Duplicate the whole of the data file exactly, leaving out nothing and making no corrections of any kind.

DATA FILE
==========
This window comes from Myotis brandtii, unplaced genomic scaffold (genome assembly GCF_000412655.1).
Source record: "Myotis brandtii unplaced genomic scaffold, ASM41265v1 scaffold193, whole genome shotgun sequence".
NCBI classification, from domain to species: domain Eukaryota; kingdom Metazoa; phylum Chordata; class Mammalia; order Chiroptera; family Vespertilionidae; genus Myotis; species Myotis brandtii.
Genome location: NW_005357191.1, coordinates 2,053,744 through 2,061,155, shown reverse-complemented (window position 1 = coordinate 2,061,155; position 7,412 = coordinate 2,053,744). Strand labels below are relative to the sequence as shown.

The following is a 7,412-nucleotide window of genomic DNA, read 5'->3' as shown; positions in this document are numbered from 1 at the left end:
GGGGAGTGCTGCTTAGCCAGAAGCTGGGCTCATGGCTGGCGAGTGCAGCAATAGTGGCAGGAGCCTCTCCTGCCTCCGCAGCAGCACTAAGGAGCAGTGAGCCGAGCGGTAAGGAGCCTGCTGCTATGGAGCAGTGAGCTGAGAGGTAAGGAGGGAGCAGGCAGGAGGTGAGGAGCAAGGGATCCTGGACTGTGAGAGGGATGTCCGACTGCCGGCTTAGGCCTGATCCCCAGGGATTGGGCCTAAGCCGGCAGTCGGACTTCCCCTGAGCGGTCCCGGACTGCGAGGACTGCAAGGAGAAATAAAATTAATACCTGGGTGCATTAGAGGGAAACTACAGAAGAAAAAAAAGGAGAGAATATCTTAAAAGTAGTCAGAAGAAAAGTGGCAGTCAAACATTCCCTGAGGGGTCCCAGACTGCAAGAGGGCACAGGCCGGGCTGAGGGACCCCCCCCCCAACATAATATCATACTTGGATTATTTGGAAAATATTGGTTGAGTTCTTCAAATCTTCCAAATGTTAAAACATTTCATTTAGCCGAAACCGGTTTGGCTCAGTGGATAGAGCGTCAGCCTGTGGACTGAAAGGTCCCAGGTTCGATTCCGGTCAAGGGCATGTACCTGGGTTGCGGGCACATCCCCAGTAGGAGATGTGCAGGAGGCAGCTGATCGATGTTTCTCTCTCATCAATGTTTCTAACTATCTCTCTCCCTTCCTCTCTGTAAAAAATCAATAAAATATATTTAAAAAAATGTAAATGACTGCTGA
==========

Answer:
This window comes from Myotis brandtii, unplaced genomic scaffold (genome assembly GCF_000412655.1).
Source record: "Myotis brandtii unplaced genomic scaffold, ASM41265v1 scaffold193, whole genome shotgun sequence".
NCBI classification, from domain to species: domain Eukaryota; kingdom Metazoa; phylum Chordata; class Mammalia; order Chiroptera; family Vespertilionidae; genus Myotis; species Myotis brandtii.
Genome location: NW_005357191.1, coordinates 2,053,744 through 2,061,155, shown reverse-complemented (window position 1 = coordinate 2,061,155; position 7,412 = coordinate 2,053,744). Strand labels below are relative to the sequence as shown.

The following is a 7,412-nucleotide window of genomic DNA, read 5'->3' as shown; positions in this document are numbered from 1 at the left end:
GGGGAGTGCTGCTTAGCCAGAAGCTGGGCTCATGGCTGGCGAGTGCAGCAATAGTGGCAGGAGCCTCTCCTGCCTCCGCAGCAGCACTAAGGAGCAGTGAGCCGAGCGGTAAGGAGCCTGCTGCTATGGAGCAGTGAGCTGAGAGGTAAGGAGGGAGCAGGCAGGAGGTGAGGAGCAAGGGATCCTGGACTGTGAGAGGGATGTCCGACTGCCGGCTTAGGCCTGATCCCCAGGGATTGGGCCTAAGCCGGCAGTCGGACTTCCCCTGAGCGGTCCCGGACTGCGAGGACTGCAAGGAGAAATAAAATTAATACCTGGGTGCATTAGAGGGAAACTACAGAAGAAAAAAAAGGAGAGAATATCTTAAAAGTAGTCAGAAGAAAAGTGGCAGTCAAACATTCCCTGAGGGGTCCCAGACTGCAAGAGGGCACAGGCCGGGCTGAGGGACCCCCCCCCCAACATAATATCATACTTGGATTATTTGGAAAATATTGGTTGAGTTCTTCAAATCTTCCAAATGTTAAAACATTTCATTTAGCCGAAACCGGTTTGGCTCAGTGGATAGAGCGTCAGCCTGTGGACTGAAAGGTCCCAGGTTCGATTCCGGTCAAGGGCATGTACCTGGGTTGCGGGCACATCCCCAGTAGGAGATGTGCAGGAGGCAGCTGATCGATGTTTCTCTCTCATCAATGTTTCTAACTATCTCTCTCCCTTCCTCTCTGTAAAAAATCAATAAAATATATTTAAAAAAATGTAAATGACTGCTGA